Connected Retail: Customer Centricity meets Store
If large-scale investor Warren Buffet no longer believes in the stationary trade, then this is really spectacular. How else can we call it, when his holding company “Berkshire Hathaway” sells Walmart shares amounting to 900 million US-Dollars and instead prefers to invest in Airlines? The industrial portal Business Insider even asks, whether this would be a death knell for the entire industry.
PCs, laptops, smart phones, tablets, wearables: Whether for shopping, getting adviced or simply browsing, their options are limitless. Sophisticated product presentations and descriptions, chat bots and live chats replace more and more the seller in the stationary trade. Increasingly free and faster deliveries save time and favour the nerves. In addition, Big Data does not only help to personalize the online shop and find merchandise faster but even provides precise suggestions for something that you didn’t know you were searching for it. The online shop wins the set, one might assume.
However, for some time also an opposite trend can be observed: Going for shopping in the local store has gained again a certain importance to the customer. This, of course, only applies if they can expect an added value. For consumers it is no longer a matter of “Either / Or”. They want both – online shopping as well as shopping in the stationary trade, preferably connected in an intelligent way. This brings the stationary trade back into the game.
In doing so, the famous “Seamless Customer Journey” is, however, still not yet achieved even if the sellers in the store are equipped with tablets, or digital consulting terminals are set up to ensure the extension to the online shop. Options such as beacon installations in the shop, tracking of mobile devices or voice services such as Amazon Alexa enable to pick up the end customer where he most recently did start, pause or finish his/her journey – to wit online.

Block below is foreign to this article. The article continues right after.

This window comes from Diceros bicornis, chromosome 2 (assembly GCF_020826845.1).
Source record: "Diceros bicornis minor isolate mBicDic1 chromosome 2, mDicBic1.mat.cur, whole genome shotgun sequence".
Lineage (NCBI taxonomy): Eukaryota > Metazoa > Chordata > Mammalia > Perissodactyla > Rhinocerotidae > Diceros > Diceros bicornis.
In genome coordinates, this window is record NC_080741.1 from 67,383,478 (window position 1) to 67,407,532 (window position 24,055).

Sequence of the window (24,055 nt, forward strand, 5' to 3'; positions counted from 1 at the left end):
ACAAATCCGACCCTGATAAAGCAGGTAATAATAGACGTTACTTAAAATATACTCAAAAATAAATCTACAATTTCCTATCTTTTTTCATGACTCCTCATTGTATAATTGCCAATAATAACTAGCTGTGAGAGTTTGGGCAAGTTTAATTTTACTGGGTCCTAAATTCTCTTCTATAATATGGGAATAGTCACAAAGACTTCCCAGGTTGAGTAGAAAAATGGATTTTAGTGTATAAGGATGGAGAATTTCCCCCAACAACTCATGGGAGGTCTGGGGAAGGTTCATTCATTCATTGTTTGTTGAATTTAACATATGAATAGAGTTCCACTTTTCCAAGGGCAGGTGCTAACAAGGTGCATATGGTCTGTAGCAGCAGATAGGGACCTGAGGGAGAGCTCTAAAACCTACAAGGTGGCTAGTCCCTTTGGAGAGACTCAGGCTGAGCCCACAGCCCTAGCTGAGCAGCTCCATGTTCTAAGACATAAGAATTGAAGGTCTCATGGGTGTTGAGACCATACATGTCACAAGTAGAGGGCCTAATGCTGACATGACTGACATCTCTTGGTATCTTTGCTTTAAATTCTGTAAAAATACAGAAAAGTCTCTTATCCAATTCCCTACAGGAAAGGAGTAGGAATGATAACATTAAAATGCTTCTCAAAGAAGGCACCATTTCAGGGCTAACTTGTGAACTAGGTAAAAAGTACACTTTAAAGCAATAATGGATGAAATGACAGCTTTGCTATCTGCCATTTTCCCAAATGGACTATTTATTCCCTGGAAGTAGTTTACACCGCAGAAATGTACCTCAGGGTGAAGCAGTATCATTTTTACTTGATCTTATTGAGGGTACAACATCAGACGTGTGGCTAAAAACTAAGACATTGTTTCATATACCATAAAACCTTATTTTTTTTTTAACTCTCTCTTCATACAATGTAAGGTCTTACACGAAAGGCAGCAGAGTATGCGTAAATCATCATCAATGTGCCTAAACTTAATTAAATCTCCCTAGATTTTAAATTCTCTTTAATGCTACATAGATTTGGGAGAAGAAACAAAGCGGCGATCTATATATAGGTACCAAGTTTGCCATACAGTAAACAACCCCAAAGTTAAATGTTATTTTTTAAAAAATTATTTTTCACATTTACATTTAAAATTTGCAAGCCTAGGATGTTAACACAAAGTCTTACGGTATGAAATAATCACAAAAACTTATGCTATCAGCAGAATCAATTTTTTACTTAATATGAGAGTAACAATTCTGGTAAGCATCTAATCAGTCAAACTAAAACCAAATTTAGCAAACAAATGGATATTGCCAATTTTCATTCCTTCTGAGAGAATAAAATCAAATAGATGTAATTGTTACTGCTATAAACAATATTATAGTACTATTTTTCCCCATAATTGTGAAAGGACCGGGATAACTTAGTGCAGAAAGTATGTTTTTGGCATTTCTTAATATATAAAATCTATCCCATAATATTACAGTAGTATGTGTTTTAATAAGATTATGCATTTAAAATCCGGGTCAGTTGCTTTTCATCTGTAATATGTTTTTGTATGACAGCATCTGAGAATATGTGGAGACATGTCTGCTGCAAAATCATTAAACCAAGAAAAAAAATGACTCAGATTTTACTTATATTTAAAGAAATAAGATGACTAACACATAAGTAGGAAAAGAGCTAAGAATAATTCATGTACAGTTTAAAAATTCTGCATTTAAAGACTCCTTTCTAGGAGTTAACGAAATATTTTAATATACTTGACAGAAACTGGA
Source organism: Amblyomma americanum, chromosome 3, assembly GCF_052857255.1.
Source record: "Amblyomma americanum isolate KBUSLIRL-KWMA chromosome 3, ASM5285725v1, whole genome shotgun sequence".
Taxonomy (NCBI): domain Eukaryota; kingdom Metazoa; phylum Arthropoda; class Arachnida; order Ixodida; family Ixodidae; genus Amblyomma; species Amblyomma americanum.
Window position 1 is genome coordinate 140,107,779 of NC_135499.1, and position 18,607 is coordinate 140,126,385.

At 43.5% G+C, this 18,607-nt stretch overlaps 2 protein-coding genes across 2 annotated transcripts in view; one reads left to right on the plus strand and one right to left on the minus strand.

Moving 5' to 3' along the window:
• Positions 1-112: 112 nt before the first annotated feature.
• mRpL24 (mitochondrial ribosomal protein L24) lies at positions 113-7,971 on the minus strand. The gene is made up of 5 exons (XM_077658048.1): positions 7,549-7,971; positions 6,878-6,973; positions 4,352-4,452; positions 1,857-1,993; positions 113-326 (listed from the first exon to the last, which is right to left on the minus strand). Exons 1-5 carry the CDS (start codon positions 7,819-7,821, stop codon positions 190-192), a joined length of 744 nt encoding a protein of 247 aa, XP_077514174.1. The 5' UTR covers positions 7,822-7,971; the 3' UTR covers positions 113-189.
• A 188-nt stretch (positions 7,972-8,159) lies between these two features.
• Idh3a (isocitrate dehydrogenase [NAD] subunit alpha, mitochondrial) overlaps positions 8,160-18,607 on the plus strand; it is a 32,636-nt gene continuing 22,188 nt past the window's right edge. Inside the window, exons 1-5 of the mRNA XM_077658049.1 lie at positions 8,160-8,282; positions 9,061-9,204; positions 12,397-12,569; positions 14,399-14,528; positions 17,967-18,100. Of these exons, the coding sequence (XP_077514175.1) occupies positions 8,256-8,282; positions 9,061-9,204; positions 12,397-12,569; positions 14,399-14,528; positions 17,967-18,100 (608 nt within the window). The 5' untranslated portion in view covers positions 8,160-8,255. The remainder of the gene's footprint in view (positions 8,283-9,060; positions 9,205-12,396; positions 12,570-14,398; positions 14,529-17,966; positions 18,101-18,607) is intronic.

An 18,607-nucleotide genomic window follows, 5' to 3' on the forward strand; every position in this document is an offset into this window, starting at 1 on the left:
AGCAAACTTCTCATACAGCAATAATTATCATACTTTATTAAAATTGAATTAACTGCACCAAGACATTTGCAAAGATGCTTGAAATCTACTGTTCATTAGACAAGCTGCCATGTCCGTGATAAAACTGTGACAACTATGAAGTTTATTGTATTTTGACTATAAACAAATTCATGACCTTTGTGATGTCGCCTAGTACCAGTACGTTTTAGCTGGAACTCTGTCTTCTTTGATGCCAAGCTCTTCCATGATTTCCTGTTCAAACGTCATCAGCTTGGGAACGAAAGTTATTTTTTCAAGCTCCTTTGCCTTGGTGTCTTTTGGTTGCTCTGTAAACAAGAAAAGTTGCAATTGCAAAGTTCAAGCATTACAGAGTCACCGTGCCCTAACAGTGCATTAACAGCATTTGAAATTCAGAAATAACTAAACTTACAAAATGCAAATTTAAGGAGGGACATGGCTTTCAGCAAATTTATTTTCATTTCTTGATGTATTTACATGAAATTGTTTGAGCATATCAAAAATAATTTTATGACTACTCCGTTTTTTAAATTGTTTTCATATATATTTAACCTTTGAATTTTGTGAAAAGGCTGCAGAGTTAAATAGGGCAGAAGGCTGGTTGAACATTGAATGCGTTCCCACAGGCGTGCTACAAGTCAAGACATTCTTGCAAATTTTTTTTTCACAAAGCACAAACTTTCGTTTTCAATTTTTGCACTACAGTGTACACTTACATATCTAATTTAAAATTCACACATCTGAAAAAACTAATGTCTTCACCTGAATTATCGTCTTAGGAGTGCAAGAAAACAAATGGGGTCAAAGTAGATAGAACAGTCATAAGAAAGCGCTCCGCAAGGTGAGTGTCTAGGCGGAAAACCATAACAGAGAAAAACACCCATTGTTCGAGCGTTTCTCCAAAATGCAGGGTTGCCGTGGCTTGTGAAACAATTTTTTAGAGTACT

Via the intelligent evaluation of data, dealers can also finally solve another decisive disadvantage: Up to now, a retailer did not know very much about his/her customers, except for maybe the particularly good ones. Neither did he/she know what the interest of the customer was before, after or during the store visit, or whether he/she compared prices of competitors in parallel with the visit to the store. The holistic collection and recording of behaviour patterns, preferences and needs of customers in the store and in the online shop makes it possible to practically summarize this information to create a personal profile and return it to the customer in the form of real added value.
The prerequisite for this is asking the right questions. The information on the hair colour is of less importance for the multi-media store than the music taste of the customer. Not all data are relevant – all the more important is the right data strategy. In doing so, not only shop owners have the possibility to adapt themselves to the visitors, but also the stationary furniture dealer, the Hifi shop or the supermarkets down the road.
The collected data can already be read in real time and be converted into an interaction at the POS. However, all too often there is a lack of an intelligent data strategy and it fails due to outdated structures, which now need to be broken. If you then also bear in mind that in the future the shopping experience at the point of sale as well as the efficiency of a perfect advice can be raised to a whole new level thanks to Virtual and Augmented Reality, it is better not to write off the stationary trade too early. The digital transformation opens up the opportunity for future-oriented retailers to catch up and compensate one-to-one. They only have to seize their opportunity.
So why do we not finally bring together the best of online and offline in the interests of the end customer? If the focus is really on the customer, it is important to stop thinking one-way and to take new steps. However, this will only be possible if you exactly know both the consumer’s behaviour and where you want to go. The POS is forced to take action, and it only has chance in the future, if they do adjust their services to the needs of the customers, just as online retailers do.
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